Reflections on nine years and three days
Saturday we took care of errands ending up at the grocery store just before lunchtime. About halfway through our trip, we saw an assistant manager leading three new trainees around the store, pointing out the location of various items.
Sam stopped and watched for a second. Then he announced that three days before was the ninth anniversary of his date of hire.
Wow. Time flies.
The good people at Albertsons hired him as a courtesy clerk the summer after he graduated high school. He had help from a job coach, hired by the state, to make sure he got off to a good start.
Sam has received lots of raises through the years but he hasn’t sought promotions to jobs like checker or stocker because he doesn’t feel the kinds of problems they manage are the kinds of problems he could solve quickly.
His favorite part of the job is retrieving carts. If you catch him heading out the door to fetch carts, you will see him ride a cart like a skateboard to the far side of the parking lot. He tells me it’s a move he invented.
Sometimes, he says, the managers tell him there’s enough carts for now, and he needs to come back inside to help sack groceries.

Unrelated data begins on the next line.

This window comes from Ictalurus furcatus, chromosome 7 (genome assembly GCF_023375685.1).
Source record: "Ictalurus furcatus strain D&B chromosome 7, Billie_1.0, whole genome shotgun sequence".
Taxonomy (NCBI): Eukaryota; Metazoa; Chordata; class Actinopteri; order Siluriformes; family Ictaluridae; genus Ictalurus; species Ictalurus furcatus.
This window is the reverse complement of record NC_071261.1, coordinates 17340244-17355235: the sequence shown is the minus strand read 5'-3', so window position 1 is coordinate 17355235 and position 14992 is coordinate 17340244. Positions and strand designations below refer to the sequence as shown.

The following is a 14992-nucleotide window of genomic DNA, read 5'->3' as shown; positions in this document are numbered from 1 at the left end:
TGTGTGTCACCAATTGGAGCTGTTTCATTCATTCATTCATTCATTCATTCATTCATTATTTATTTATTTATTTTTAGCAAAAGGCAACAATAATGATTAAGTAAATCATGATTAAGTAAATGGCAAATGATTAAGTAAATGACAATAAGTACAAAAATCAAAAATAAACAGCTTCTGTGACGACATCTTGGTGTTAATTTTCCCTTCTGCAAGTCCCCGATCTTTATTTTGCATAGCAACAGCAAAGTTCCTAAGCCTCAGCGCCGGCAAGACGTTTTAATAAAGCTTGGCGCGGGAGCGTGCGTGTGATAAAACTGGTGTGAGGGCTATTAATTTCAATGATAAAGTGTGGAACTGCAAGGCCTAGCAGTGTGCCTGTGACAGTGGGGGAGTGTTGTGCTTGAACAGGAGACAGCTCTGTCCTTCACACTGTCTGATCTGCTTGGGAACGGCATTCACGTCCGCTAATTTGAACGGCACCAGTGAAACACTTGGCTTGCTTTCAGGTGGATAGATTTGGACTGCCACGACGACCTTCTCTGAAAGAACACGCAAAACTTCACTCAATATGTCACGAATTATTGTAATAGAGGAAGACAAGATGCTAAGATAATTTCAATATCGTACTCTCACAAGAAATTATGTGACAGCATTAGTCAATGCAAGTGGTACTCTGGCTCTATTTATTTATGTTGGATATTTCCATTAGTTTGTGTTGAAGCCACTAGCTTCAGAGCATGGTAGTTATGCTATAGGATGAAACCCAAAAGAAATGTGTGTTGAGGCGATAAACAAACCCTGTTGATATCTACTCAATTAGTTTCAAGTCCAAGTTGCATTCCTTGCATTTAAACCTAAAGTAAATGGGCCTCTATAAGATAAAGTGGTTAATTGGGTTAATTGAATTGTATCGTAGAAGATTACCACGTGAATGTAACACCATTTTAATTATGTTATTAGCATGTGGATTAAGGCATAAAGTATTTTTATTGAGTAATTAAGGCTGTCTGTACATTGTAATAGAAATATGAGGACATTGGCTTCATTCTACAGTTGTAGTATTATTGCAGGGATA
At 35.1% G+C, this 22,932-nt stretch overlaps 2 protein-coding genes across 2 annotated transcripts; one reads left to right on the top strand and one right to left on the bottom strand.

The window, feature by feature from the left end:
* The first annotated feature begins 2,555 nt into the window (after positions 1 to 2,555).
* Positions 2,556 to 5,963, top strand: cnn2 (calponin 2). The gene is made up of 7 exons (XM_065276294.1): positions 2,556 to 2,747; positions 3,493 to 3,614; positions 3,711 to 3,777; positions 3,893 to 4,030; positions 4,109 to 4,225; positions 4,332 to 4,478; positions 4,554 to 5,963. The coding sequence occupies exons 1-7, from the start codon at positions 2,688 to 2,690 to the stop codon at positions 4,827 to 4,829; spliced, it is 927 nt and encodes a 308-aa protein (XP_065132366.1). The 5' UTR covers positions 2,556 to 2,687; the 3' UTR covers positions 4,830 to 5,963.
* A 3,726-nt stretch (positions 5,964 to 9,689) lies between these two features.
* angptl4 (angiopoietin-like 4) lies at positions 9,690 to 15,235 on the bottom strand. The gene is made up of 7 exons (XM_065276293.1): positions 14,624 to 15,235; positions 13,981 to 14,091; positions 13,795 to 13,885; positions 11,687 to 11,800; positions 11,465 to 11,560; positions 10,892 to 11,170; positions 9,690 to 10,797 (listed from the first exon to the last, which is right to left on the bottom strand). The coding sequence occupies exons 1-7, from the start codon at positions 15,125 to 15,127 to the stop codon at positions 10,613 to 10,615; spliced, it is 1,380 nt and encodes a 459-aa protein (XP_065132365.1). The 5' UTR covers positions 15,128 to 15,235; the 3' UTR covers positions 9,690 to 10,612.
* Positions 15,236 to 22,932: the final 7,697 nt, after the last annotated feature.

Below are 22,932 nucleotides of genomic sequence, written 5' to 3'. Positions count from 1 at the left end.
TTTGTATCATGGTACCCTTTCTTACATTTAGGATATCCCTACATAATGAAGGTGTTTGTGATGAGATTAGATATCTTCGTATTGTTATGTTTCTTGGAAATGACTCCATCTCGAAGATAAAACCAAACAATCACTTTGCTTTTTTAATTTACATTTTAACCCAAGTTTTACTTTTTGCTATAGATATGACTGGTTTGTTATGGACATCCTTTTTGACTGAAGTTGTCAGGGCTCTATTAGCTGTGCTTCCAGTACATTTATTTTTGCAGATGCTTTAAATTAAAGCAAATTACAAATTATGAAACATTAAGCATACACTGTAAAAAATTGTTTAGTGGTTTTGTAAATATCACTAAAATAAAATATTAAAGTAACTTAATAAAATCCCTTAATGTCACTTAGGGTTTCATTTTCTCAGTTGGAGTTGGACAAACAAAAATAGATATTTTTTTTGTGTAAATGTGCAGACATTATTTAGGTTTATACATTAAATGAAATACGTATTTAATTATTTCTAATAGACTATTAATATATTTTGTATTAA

He’s a good sacker, but he he thinks that the speedy sacking champions who used to make an appearance on The Late Show with David Letterman are just crazy.
Although I don’t have it on any authority at all, the store seemed too quiet after Wal-Mart opened at Rayzor Ranch. But recently, it’s been busy no matter what day or time I visit the store. I don’t know the reason, although I have my theories. People are struggling with the construction on University Drive. And more than once I’ve heard someone say they are tired of the crazy parking in the lot outside Kroger.
Who knows how much longer he’ll be there. He just headed out the door right now to walk to work. He’s a cheerful, reliable employee. When we were shopping yesterday, everyone, including the store manager, stopped to say hello.
As wonderful as working at Albertsons has been, and will likely continue to be, Sam should be celebrating his second or third anniversary in the tech sector. That’s what his degree is in. That’s where his talents are. That’s what the contract says with his new job coach.
The IT sector is desperate for employees. Sam’s brother, Michael, didn’t major in IT, and yet that is where he landed. It’s hard not to feel irony’s burn. We worked so hard to get to this point. Sam’s ready for the world. But the world isn’t ready for him at all.
It is tough to be a trail blazer. Sam is a fine young man who will make his mark on the world.